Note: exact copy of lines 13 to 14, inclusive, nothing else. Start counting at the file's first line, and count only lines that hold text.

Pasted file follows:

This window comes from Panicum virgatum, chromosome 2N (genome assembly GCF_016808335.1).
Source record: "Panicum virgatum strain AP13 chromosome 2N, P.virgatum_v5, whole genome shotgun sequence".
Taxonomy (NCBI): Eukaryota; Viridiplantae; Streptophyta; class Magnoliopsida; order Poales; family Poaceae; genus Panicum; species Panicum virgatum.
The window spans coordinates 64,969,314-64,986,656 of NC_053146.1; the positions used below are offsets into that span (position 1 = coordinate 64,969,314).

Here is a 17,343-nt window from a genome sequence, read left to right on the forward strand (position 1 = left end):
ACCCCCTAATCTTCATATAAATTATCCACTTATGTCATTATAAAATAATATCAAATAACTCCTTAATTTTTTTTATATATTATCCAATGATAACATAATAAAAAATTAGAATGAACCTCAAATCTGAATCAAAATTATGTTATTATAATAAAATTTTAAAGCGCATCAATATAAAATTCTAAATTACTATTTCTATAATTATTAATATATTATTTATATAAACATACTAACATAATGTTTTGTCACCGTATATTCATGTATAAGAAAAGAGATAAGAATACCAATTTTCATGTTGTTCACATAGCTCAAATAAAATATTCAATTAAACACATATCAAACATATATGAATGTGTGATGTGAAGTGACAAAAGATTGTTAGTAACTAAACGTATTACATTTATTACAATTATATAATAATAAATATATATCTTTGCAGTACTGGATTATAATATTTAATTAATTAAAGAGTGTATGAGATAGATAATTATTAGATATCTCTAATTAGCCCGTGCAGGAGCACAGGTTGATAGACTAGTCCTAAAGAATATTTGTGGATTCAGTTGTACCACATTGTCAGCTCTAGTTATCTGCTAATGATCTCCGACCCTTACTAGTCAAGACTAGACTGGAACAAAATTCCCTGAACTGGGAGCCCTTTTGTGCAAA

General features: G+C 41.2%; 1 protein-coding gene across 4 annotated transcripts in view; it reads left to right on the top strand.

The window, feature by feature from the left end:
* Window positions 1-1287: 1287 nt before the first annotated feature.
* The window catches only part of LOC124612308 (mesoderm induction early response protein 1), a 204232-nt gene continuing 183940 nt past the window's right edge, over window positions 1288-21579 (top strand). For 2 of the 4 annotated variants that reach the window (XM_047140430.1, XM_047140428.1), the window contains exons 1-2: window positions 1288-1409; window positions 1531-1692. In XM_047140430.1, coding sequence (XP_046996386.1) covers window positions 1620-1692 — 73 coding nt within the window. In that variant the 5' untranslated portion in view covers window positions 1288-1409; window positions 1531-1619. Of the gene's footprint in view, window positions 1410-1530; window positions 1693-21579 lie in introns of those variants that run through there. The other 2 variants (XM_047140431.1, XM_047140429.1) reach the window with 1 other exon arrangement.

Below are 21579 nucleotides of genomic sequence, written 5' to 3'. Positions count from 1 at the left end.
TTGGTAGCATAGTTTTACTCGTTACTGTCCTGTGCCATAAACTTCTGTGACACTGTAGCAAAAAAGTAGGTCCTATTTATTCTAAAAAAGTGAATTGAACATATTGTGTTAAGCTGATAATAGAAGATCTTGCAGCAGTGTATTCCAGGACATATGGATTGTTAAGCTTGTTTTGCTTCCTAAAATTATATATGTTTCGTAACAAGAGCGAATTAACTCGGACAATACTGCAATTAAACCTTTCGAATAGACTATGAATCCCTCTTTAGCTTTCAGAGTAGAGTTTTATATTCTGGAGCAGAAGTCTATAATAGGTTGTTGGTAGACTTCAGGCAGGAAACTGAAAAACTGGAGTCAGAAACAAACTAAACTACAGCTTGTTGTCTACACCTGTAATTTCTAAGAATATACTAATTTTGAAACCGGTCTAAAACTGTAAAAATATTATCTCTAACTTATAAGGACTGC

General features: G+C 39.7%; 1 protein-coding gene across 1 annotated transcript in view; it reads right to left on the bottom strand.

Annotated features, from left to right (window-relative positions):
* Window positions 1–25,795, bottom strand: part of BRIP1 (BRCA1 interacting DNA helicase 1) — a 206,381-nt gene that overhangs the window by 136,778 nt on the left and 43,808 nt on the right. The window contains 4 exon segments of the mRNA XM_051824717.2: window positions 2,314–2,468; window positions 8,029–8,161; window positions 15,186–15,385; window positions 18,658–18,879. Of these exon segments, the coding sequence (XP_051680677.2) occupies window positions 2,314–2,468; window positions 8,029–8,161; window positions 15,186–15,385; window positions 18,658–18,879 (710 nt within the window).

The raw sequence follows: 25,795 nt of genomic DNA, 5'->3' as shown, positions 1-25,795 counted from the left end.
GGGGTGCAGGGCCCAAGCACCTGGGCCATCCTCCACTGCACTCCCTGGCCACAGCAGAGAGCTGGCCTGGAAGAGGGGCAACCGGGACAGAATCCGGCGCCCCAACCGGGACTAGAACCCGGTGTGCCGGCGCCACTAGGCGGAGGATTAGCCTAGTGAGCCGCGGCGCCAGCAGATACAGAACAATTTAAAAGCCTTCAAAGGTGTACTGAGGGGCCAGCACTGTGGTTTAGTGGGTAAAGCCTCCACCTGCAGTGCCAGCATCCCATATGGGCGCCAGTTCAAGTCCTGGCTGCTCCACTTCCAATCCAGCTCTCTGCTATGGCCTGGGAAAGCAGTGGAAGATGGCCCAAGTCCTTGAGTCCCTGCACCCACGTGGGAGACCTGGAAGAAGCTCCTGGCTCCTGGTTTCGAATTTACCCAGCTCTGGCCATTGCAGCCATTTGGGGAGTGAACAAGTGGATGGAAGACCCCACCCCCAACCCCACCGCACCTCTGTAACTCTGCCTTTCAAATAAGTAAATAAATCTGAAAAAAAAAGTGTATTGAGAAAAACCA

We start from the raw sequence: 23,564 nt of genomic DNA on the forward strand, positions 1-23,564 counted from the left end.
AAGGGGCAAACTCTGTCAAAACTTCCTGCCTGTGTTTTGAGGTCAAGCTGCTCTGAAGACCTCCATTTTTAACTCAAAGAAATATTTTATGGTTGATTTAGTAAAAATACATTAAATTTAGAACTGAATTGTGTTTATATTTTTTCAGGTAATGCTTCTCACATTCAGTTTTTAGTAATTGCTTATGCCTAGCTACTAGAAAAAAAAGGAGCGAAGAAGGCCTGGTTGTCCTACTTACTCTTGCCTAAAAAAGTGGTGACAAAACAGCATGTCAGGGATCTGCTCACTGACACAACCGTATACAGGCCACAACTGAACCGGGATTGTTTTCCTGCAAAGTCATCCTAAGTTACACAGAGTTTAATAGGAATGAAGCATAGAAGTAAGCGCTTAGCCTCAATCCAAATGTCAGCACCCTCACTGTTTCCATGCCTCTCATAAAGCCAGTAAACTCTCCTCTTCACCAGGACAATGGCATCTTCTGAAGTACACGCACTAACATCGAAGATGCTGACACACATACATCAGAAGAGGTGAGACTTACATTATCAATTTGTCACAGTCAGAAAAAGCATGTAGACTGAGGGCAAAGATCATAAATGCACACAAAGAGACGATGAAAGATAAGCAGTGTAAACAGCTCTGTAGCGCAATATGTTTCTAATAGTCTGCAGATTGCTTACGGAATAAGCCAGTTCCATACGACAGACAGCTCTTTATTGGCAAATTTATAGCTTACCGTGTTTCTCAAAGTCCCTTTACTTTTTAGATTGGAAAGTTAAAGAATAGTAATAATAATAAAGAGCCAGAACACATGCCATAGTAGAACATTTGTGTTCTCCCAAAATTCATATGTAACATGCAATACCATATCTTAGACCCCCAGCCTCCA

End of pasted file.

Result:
General features: G+C 39.7%; 1 protein-coding gene across 1 annotated transcript in view; it reads right to left on the bottom strand.

Annotated features, from left to right (window-relative positions):